Fountain shaving brush

Back in 1931 Mr Isaac S Mathieu  and Mr Frank B Springer patented a fountain shaving brush… an improved fountain shaving brush no less, meaning someone out there patented at least one earlier one. The idea is much like the shaving brushes for canned goo I blogged about last week, in that the shaving cream should be applied directly to the brush with little in the way of mess.

The principal object of our invention is to provide a shaving brush having a hollow handle with cream dispensing means therein so constructed to t directly inside a tube of shaving cream inserted in the handle, whereby to dispense the cream therefrom, or operate simply inside the handle when the same is filled with cream, as by emptying a tube therein. This makes the brush independent of use with any particular sized tube, and the user can employ his favorite cream without regard to the size of tube.

Judging by the drawing, it’s a shaving cream syringe attached to a brush…  would make for an awesome travel brush, if anyone feels like setting up a production line.

Shave of the day 28th January

Pre-shave: Dr Bronner’s Liquid Eucalyptus Soap
Lather: Mike’s Pine & Cedarwood soap
Brush: Vie Long 14033 mixed badger / horse
Razor: EverReady 1914 SE with a GEM Stainless
Post-shave: Cool water rinse, alum, and Krampert’s Finest Bay Rum
Beard care: Big Red Beard Balm (Factory) and Big Red No7 Beard Comb

Phillips Philite razor

Thanks to a generous member over at my favourite shave forum, I have been PIFed a Philips Philite razor.

A bit of background first; Philips started making bakelite object in 1923, but since the word Bakelite was a protected trademark, they had to call it something different. Philite was the name they came up with, which to me sound rather uninspired… than again, different times. Interestingly, while ‘standard’ Bakelite is a combination of phenol, formaldehyde, and filler (wood flour), the Philips variation also contains urea – I’m not sure if this was to avoid patent infringement or because it had a real purpose in moulding or curing the plastic. There is some indications here and there on the web that Philite could be used in larger moulds than regular Bakelite, but that might just be hearsay or marketing claims.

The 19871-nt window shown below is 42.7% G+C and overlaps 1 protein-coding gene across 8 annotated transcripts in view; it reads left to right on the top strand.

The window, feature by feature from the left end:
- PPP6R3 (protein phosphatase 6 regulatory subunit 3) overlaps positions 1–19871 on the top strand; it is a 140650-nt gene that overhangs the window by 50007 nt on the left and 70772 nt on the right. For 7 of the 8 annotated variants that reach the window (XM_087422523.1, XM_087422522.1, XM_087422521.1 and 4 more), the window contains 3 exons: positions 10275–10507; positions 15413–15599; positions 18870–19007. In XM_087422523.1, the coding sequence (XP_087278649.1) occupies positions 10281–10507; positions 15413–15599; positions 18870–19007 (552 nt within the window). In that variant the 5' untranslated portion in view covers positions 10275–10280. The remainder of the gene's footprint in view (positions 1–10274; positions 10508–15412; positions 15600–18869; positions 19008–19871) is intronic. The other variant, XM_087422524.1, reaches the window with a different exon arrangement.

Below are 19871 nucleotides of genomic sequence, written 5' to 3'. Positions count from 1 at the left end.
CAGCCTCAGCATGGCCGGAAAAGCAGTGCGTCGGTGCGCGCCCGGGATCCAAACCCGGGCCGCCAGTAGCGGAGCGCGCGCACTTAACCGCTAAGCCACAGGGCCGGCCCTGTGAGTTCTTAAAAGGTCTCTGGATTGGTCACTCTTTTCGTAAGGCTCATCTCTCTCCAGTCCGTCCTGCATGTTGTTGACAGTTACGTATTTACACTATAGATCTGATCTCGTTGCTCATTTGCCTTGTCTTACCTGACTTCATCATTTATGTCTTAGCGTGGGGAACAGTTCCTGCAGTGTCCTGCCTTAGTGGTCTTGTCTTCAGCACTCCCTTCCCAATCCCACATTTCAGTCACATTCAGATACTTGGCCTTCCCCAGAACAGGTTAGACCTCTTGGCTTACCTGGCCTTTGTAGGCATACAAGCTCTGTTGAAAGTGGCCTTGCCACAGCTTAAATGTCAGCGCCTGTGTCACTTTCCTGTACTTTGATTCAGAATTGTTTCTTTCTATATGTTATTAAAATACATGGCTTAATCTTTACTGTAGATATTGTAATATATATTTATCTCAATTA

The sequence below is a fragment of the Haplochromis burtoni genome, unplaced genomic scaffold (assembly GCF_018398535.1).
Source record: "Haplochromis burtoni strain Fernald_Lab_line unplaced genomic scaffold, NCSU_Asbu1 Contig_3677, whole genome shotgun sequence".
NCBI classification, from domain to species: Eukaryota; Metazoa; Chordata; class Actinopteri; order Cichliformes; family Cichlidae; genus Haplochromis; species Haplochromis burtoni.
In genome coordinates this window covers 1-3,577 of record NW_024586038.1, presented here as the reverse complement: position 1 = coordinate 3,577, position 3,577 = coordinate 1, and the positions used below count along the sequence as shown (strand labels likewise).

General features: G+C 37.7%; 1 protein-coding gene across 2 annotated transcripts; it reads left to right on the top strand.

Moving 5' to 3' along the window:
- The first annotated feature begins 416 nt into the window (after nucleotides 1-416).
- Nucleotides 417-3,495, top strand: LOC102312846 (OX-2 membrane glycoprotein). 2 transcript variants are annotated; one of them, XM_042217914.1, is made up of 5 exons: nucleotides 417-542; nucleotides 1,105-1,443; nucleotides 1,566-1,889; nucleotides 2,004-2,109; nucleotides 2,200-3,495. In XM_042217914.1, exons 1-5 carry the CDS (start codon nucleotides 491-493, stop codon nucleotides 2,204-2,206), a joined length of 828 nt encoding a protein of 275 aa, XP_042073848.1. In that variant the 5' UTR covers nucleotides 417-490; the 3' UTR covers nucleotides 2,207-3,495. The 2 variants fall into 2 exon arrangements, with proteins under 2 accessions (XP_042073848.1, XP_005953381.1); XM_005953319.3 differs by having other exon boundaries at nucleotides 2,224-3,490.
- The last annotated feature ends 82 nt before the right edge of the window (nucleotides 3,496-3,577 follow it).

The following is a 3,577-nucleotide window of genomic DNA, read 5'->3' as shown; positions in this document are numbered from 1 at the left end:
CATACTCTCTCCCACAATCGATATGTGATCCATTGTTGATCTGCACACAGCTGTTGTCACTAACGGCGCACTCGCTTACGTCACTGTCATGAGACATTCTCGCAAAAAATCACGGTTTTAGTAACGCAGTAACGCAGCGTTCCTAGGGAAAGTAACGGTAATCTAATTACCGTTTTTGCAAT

The addition of urea may explain the slightly pitted surface though – but I’m not familiar enough old bakelite to know how pitted they usually should be… after all, the Philips Philite razor went out of production around the time of the War – World War II that is. So mine is at least 70 years old, quite possible 75 to 85 years old – a respectable age indeed for a plastic product.

Overall the razor is in amazing shape – the pitting don’t detract from the overall appearance or feel – and having used it for a week I couldn’t be more happy with the shaves I get… at least when pared with a milder blade like the Green Astra.

What little I could find online told me that the Philips Philite should be an aggressive razor, but at least in my opinion it is not. It isn’t particularly mild either, being a instead a lovely middle-of-the road shaver. The grip is a little more slippery than most of my razors, about on par with my Bakelite slant and my Merkur 45C, but a quick drying off my hands helps with that minor issue – still, it’ll means that the Philite perhaps is not the best razor for those who shave in the shower. The blade loads straight in with no inclination to go crocked, and the head covers the tabs for those who get worked up over such things… I like both covered and uncovered tabs myself.

The balance is a little more “handle heavy” than most of my razors, which helps keep the pressure low when shaving… and when you shave, you’ll notice one thing the Philite do that I have seen on no other razor:

The lather will ooze right under the blade and come out on the other side! This is because the half-open comb isn’t really open at all – as can be seen in the picture of the base plate there is no openings in the plate for lather to escape, so the lather simply travels between the ridges.